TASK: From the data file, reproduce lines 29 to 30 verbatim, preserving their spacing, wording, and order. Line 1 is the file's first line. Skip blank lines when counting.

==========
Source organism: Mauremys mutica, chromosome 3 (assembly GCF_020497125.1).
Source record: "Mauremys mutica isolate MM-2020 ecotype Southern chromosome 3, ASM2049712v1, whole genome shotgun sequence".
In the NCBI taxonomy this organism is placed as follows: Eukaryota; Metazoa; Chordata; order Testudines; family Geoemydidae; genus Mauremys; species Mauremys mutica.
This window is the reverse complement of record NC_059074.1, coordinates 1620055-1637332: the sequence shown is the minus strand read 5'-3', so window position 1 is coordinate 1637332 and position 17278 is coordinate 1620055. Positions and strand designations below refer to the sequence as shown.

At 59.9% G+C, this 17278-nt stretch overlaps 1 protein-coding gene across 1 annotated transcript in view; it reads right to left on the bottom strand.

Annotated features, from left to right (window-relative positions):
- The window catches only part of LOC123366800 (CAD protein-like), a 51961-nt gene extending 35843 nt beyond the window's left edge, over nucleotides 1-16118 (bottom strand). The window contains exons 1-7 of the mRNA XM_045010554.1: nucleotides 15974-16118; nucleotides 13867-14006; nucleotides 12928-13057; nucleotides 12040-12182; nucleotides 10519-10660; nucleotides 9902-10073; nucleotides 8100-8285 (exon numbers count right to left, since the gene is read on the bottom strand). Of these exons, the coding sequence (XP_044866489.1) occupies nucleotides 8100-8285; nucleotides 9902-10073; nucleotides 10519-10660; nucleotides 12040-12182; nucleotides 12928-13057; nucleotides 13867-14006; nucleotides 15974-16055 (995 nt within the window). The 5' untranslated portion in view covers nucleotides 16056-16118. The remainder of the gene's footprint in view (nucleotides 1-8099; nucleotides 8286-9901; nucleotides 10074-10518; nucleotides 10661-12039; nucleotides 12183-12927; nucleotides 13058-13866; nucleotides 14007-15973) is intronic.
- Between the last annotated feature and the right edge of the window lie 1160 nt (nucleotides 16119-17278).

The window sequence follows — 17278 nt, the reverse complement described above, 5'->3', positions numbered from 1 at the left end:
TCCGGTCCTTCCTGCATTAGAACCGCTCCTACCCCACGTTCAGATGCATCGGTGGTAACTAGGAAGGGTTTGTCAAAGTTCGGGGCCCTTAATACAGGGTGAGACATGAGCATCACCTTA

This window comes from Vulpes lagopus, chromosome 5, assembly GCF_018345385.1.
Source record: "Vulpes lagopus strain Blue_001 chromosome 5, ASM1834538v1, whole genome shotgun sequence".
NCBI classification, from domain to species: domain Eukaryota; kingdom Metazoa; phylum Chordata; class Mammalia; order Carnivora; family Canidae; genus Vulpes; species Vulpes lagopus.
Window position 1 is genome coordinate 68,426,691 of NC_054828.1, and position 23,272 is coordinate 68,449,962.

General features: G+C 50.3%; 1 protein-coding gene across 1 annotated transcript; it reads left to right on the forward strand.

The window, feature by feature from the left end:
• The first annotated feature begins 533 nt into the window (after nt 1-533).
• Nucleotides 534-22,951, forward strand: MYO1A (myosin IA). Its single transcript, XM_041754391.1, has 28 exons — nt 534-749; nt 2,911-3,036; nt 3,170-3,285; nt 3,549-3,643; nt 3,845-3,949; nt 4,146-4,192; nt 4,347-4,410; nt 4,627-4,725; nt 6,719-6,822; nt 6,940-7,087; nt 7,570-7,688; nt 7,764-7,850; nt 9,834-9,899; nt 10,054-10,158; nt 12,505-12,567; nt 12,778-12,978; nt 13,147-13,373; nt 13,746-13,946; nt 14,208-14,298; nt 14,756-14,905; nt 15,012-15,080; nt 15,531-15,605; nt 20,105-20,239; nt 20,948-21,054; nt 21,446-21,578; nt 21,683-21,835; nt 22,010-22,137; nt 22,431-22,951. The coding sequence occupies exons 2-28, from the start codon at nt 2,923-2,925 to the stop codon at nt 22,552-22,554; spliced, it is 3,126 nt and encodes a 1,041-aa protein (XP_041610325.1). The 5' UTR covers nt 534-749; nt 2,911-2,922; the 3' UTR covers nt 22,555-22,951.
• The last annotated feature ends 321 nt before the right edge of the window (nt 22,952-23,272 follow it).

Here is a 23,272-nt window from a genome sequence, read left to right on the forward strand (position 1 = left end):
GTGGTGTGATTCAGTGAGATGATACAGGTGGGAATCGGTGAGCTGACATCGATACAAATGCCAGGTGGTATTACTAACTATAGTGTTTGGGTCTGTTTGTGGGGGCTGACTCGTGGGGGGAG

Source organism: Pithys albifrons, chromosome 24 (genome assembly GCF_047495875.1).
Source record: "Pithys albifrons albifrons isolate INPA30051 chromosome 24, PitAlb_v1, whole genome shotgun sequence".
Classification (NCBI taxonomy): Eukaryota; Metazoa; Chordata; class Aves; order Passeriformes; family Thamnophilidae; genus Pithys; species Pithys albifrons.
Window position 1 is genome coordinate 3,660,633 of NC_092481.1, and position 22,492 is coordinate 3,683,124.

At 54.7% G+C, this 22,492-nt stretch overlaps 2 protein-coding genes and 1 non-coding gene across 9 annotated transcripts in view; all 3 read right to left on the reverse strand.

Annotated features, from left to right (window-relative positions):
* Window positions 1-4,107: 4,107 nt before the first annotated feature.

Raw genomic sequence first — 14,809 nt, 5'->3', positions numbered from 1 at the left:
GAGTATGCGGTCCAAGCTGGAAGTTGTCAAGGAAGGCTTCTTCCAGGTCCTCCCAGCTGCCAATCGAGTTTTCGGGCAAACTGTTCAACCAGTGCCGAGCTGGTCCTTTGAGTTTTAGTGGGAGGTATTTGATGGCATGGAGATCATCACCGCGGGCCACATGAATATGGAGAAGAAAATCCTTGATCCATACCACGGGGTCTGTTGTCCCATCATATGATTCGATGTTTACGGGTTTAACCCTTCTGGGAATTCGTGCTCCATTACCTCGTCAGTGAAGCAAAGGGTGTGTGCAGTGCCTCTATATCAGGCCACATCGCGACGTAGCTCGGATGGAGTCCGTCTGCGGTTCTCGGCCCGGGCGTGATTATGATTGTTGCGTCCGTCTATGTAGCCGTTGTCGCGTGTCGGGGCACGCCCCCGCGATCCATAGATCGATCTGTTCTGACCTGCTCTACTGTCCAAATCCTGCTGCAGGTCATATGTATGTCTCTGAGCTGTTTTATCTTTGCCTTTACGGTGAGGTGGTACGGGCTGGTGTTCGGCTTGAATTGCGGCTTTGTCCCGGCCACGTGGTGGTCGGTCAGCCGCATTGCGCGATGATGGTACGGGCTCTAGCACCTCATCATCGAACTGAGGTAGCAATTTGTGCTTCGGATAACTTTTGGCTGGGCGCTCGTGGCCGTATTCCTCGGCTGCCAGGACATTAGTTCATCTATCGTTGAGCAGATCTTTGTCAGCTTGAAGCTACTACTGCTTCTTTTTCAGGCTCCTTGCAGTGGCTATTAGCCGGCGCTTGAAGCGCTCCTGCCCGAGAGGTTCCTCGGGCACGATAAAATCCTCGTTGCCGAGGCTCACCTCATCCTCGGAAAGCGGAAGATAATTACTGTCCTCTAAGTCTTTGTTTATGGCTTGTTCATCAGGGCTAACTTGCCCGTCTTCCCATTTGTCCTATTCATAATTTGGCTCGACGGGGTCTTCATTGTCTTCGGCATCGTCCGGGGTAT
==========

Raw genomic sequence first — 14,809 nt, 5'->3', positions numbered from 1 at the left:
GAGTATGCGGTCCAAGCTGGAAGTTGTCAAGGAAGGCTTCTTCCAGGTCCTCCCAGCTGCCAATCGAGTTTTCGGGCAAACTGTTCAACCAGTGCCGAGCTGGTCCTTTGAGTTTTAGTGGGAGGTATTTGATGGCATGGAGATCATCACCGCGGGCCACATGAATATGGAGAAGAAAATCCTTGATCCATACCACGGGGTCTGTTGTCCCATCATATGATTCGATGTTTACGGGTTTAACCCTTCTGGGAATTCGTGCTCCATTACCTCGTCAGTGAAGCAAAGGGTGTGTGCAGTGCCTCTATATCAGGCCACATCGCGACGTAGCTCGGATGGAGTCCGTCTGCGGTTCTCGGCCCGGGCGTGATTATGATTGTTGCGTCCGTCTATGTAGCCGTTGTCGCGTGTCGGGGCACGCCCCCGCGATCCATAGATCGATCTGTTCTGACCTGCTCTACTGTCCAAATCCTGCTGCAGGTCATATGTATGTCTCTGAGCTGTTTTATCTTTGCCTTTACGGTGAGGTGGTACGGGCTGGTGTTCGGCTTGAATTGCGGCTTTGTCCCGGCCACGTGGTGGTCGGTCAGCCGCATTGCGCGATGATGGTACGGGCTCTAGCACCTCATCATCGAACTGAGGTAGCAATTTGTGCTTCGGATAACTTTTGGCTGGGCGCTCGTGGCCGTATTCCTCGGCTGCCAGGACATTAGTTCATCTATCGTTGAGCAGATCTTTGTCAGCTTGAAGCTACTACTGCTTCTTTTTCAGGCTCCTTGCAGTGGCTATTAGCCGGCGCTTGAAGCGCTCCTGCCCGAGAGGTTCCTCGGGCACGATAAAATCCTCGTTGCCGAGGCTCACCTCATCCTCGGAAAGCGGAAGATAATTACTGTCCTCTAAGTCTTTGTTTATGGCTTGTTCATCAGGGCTAACTTGCCCGTCTTCCCATTTGTCCTATTCATAATTTGGCTCGACGGGGTCTTCATTGTCTTCGGCATCGTCCGGGGTAT